CER Daily Newsfeed

The Comparative Effectiveness Research Daily Newsfeed®, known for short as the CER Daily Newsfeed®, offers the latest news, research and related information on comparative effectiveness research, real-world data and evidence, value assessment and other important health care topics. 

News from Friday, June 24, 2022

Articles

FDA Explains When it Will Rescind Breakthrough Designations

(6/23, Michael Mezher, Regulatory Focus) reports “...The [FDA] provides examples of three scenarios in which it might rescind a product’s BTD, including when another drug is approved for an unmet need that was cited in the rationale for granting BTD. FDA notes that other drugs intended for the same unmet medical need that are granted accelerated approval will not typically be considered as reason for rescinding BTD. The other two scenarios in which FDA says it might rescind BTD include when ‘emerging data for the designated drug no longer support a finding that “preliminary clinical evidence indicates that the drug may demonstrate substantial improvement over existing therapies,”’ and when the drug’s sponsor halts a drug development program for the use the BTD was granted for.” Full

 

RWD in Clinical Trials: External Control Arms Take the Lead

(6/23, Mary Ellen Schneider, Regulatory Focus) reports “...Real-world data is ‘messy’ because it was created for a different purpose, explained Nancy Dreyer, PhD, chief scientific officer and senior vice president for IQVIA Real World Solutions. This means that using an external control arm will introduce some error, she said, but if the effect size is large enough the benefit or the harm will still show up. This makes external control arms useful options for new cancer treatments but not a good option for treatments likely to show small incremental benefit. ‘The smaller the expected benefit from the treatment, the riskier it is to use an external comparator because it is less likely to be informative,’ Dreyer said.” Full

 

COTA’s Miruna Sasu on Real-World Evidence: “The Ecosystem Has Changed”

(6/23, Mary Caffrey, Evidence-Based Oncology) reports “...[COTA Healthcare CEO Miruna Sasu, PhD, MBA:] One thing [the FDA] did that I really respect was ensuring the enablement of EMRs in general; that was a big deal. A second thing was the guidance on how RWD should be used for clinical trials and regulatory approvals; that was a big deal as well. That guidance being issued said, ‘We’re doing this work, and we are open to receiving external controls and databases, and so on.’ The third thing they can do, and should do, goes along with the EMR piece, now that we’re going into using EMRs for clinical trials and augmenting clinical trials. To ease the burden on both patients and providers, one area of expansion would be to capture the data at the provider level in such a way that it looks more like a clinical trial.” Full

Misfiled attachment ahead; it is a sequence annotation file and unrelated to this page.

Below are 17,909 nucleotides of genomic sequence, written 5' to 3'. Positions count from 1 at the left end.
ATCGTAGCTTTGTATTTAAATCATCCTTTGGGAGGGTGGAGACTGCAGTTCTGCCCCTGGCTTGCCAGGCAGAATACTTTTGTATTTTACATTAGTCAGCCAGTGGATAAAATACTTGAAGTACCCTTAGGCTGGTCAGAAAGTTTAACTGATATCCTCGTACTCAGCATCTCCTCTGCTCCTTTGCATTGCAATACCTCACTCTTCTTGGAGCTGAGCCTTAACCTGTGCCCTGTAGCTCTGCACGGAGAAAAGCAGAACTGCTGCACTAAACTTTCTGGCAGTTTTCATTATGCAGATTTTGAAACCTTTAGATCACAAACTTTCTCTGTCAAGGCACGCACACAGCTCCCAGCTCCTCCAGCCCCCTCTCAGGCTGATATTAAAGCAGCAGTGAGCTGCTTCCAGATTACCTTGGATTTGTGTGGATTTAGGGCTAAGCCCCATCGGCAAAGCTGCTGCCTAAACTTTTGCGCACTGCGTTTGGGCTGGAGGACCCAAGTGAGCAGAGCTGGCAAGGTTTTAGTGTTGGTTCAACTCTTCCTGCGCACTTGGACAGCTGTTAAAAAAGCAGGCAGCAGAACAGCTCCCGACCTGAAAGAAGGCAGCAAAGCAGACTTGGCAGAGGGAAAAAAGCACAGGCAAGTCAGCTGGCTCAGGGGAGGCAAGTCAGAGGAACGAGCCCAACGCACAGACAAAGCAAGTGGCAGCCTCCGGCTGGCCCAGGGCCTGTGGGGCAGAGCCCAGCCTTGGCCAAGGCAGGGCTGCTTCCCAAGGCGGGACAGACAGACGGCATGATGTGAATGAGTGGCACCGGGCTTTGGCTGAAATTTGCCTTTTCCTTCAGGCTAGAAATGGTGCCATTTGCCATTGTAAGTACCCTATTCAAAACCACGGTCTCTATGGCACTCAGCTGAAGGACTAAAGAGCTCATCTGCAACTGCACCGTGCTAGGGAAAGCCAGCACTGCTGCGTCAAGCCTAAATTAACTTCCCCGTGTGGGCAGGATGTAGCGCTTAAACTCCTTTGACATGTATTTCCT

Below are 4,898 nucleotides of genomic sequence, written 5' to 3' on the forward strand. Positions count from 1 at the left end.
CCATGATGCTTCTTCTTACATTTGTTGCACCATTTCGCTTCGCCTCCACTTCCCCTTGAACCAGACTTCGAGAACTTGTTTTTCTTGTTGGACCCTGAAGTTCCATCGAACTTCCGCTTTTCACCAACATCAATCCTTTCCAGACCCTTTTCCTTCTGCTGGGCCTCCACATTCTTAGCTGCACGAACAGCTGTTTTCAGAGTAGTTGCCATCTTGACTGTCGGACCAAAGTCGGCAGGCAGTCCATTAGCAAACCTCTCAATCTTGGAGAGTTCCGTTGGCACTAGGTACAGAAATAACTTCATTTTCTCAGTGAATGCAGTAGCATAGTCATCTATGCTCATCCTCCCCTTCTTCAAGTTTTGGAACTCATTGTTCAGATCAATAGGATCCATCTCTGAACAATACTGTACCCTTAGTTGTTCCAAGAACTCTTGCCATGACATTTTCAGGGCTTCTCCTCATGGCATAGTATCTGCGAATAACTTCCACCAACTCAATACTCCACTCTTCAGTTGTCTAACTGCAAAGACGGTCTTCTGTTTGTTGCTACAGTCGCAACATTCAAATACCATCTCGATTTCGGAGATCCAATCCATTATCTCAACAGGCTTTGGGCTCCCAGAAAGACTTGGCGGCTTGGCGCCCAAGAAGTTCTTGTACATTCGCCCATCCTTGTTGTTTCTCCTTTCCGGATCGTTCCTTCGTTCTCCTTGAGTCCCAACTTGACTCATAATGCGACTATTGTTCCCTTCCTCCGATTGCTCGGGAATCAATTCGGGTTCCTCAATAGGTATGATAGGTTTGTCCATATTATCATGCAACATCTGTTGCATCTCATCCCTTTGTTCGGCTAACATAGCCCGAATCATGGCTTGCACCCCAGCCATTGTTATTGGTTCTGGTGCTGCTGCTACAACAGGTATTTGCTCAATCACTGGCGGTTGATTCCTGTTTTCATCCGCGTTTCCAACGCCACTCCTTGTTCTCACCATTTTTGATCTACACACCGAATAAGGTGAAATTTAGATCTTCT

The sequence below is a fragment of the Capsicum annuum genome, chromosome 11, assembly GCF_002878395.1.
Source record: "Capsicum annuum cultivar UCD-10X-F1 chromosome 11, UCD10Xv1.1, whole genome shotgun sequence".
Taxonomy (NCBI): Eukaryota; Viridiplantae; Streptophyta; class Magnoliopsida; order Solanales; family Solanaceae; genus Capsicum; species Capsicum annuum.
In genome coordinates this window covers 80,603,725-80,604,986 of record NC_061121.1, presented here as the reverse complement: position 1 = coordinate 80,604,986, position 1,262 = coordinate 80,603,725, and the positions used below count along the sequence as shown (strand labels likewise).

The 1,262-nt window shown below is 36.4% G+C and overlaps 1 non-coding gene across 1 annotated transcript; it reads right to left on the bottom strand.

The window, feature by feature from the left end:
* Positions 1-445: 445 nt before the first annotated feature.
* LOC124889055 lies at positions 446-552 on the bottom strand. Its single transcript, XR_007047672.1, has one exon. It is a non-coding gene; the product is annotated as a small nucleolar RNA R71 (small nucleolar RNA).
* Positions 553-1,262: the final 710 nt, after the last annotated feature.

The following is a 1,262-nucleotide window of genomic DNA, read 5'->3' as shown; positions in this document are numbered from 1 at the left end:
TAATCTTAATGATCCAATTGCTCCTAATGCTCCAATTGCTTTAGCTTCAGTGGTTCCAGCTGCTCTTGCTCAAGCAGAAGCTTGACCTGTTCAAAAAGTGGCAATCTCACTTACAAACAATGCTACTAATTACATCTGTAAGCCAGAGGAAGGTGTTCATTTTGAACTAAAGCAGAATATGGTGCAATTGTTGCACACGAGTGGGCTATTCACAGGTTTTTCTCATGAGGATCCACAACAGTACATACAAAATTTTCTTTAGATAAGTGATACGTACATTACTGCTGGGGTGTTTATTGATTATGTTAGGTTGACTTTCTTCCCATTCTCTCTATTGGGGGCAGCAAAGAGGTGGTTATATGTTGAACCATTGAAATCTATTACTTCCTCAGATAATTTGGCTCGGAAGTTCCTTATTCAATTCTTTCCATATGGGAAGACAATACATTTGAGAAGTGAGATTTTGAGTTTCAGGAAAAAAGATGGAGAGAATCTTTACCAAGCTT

Bringing Innovation to Value-Based Care at Scale, With an Assist From Technology

(6/23, Mary Caffrey, Evidence-Based Oncology) reports “...By some estimates, low-value care represents 30% of all cancer care spending, [Ravi Parikh, MD, MPP] said, but measuring it, pinpointing it, and eliminating it are tough to do. High-profile efforts, such as the Choosing Wisely campaign, and Medicare’s crackdown on low-value care have had mixed results. In the months before COVID-19 vaccines were available, the scenario that arose from the pandemic was one in which many experts thought low-value cancer care would be revealed: Providers and patients would weigh the risk of being in medical facility—and halting cancer’s progression—against the chances of contracting COVID-19. But, as Parikh explained, it’s not that simple. ‘We could just decrease utilization across the board,’ he said. ‘That might decrease low-value care, but it also might decrease some high-value cancer care.’” Full

 

Bringing Evidence Back into Fashion in European Drug Rules

(6/23, Peter O'Donnell, Applied Clinical Trials) reports “...[The European Confederation of Pharmaceutical Entrepreneurs (EUCOPE)] points out that orphan drugs and advanced therapies in particular, due to their smaller patient populations, rely on less conventional methodological approaches. The HTA discussions chaired by Dominique Le Guludec, the French official quoted above as a champion of comparative trials, provoked an instant response from supporters of a more liberal approach to evidence-generation. RWE4Decisions, a consortium of organizations with an interest in exploring the potential of RWE more extensively, publicly queried what guidance will emerge for the use of RWE in the upcoming joint HTA system in Europe, ‘since oncology and advanced therapies are priority areas, and often come with little evidence insofar as randomized controlled trials are not always possible.’” Full

 

UK Medicines Regulator Specs out Independent Future

(6/24, The Pharma Letter) reports “...One such strategic initiative is the new Innovative Licensing and Access Pathway (ILAP), an important new route designed to reduce the time to market for innovative medicines. Drugmakers who avail themselves of this route will benefit from enhanced input from the MHRA and other stakeholders, including the UK’s health technology watchdog, the National Institute for Health and Care Excellence (NICE).” Paid Subscription Required